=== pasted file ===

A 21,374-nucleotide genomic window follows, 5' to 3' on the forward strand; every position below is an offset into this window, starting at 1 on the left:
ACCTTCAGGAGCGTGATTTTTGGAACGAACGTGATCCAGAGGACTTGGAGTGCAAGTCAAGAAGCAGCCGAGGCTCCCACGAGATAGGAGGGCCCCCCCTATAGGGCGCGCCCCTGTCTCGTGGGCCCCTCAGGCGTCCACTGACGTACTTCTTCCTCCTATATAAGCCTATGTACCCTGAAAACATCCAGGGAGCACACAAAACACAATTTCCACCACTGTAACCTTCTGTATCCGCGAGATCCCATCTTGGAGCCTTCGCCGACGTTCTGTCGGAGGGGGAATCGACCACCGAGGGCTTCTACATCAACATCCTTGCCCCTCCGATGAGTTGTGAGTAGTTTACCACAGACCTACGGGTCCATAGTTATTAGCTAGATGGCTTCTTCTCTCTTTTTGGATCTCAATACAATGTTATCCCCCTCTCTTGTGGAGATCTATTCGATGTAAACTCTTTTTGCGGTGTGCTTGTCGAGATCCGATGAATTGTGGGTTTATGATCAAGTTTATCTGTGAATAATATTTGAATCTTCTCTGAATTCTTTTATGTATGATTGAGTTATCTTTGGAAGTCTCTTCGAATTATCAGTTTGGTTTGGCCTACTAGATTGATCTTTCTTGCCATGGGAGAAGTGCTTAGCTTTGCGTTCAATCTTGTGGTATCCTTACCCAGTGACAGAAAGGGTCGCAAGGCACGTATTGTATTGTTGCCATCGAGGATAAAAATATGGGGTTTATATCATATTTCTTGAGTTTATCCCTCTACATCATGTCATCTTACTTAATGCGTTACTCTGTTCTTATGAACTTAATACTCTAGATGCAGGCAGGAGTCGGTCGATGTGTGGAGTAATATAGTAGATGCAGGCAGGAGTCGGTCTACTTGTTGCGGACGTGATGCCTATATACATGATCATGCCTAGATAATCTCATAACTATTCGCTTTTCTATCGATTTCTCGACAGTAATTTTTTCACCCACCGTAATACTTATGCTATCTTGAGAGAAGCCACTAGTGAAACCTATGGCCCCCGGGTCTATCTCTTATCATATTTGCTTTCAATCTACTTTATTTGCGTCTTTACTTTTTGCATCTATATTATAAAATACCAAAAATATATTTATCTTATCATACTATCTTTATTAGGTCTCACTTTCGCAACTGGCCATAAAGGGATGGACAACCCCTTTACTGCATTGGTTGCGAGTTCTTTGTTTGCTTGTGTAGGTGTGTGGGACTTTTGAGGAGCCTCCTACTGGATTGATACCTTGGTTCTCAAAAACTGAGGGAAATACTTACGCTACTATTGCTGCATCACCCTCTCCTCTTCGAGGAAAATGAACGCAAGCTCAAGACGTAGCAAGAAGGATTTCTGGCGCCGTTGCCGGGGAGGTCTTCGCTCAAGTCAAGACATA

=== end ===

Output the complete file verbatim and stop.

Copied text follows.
A 21,374-nucleotide genomic window follows, 5' to 3' on the forward strand; every position below is an offset into this window, starting at 1 on the left:
ACCTTCAGGAGCGTGATTTTTGGAACGAACGTGATCCAGAGGACTTGGAGTGCAAGTCAAGAAGCAGCCGAGGCTCCCACGAGATAGGAGGGCCCCCCCTATAGGGCGCGCCCCTGTCTCGTGGGCCCCTCAGGCGTCCACTGACGTACTTCTTCCTCCTATATAAGCCTATGTACCCTGAAAACATCCAGGGAGCACACAAAACACAATTTCCACCACTGTAACCTTCTGTATCCGCGAGATCCCATCTTGGAGCCTTCGCCGACGTTCTGTCGGAGGGGGAATCGACCACCGAGGGCTTCTACATCAACATCCTTGCCCCTCCGATGAGTTGTGAGTAGTTTACCACAGACCTACGGGTCCATAGTTATTAGCTAGATGGCTTCTTCTCTCTTTTTGGATCTCAATACAATGTTATCCCCCTCTCTTGTGGAGATCTATTCGATGTAAACTCTTTTTGCGGTGTGCTTGTCGAGATCCGATGAATTGTGGGTTTATGATCAAGTTTATCTGTGAATAATATTTGAATCTTCTCTGAATTCTTTTATGTATGATTGAGTTATCTTTGGAAGTCTCTTCGAATTATCAGTTTGGTTTGGCCTACTAGATTGATCTTTCTTGCCATGGGAGAAGTGCTTAGCTTTGCGTTCAATCTTGTGGTATCCTTACCCAGTGACAGAAAGGGTCGCAAGGCACGTATTGTATTGTTGCCATCGAGGATAAAAATATGGGGTTTATATCATATTTCTTGAGTTTATCCCTCTACATCATGTCATCTTACTTAATGCGTTACTCTGTTCTTATGAACTTAATACTCTAGATGCAGGCAGGAGTCGGTCGATGTGTGGAGTAATATAGTAGATGCAGGCAGGAGTCGGTCTACTTGTTGCGGACGTGATGCCTATATACATGATCATGCCTAGATAATCTCATAACTATTCGCTTTTCTATCGATTTCTCGACAGTAATTTTTTCACCCACCGTAATACTTATGCTATCTTGAGAGAAGCCACTAGTGAAACCTATGGCCCCCGGGTCTATCTCTTATCATATTTGCTTTCAATCTACTTTATTTGCGTCTTTACTTTTTGCATCTATATTATAAAATACCAAAAATATATTTATCTTATCATACTATCTTTATTAGGTCTCACTTTCGCAACTGGCCATAAAGGGATGGACAACCCCTTTACTGCATTGGTTGCGAGTTCTTTGTTTGCTTGTGTAGGTGTGTGGGACTTTTGAGGAGCCTCCTACTGGATTGATACCTTGGTTCTCAAAAACTGAGGGAAATACTTACGCTACTATTGCTGCATCACCCTCTCCTCTTCGAGGAAAATGAACGCAAGCTCAAGACGTAGCAAGAAGGATTTCTGGCGCCGTTGCCGGGGAGGTCTTCGCTCAAGTCAAGACATA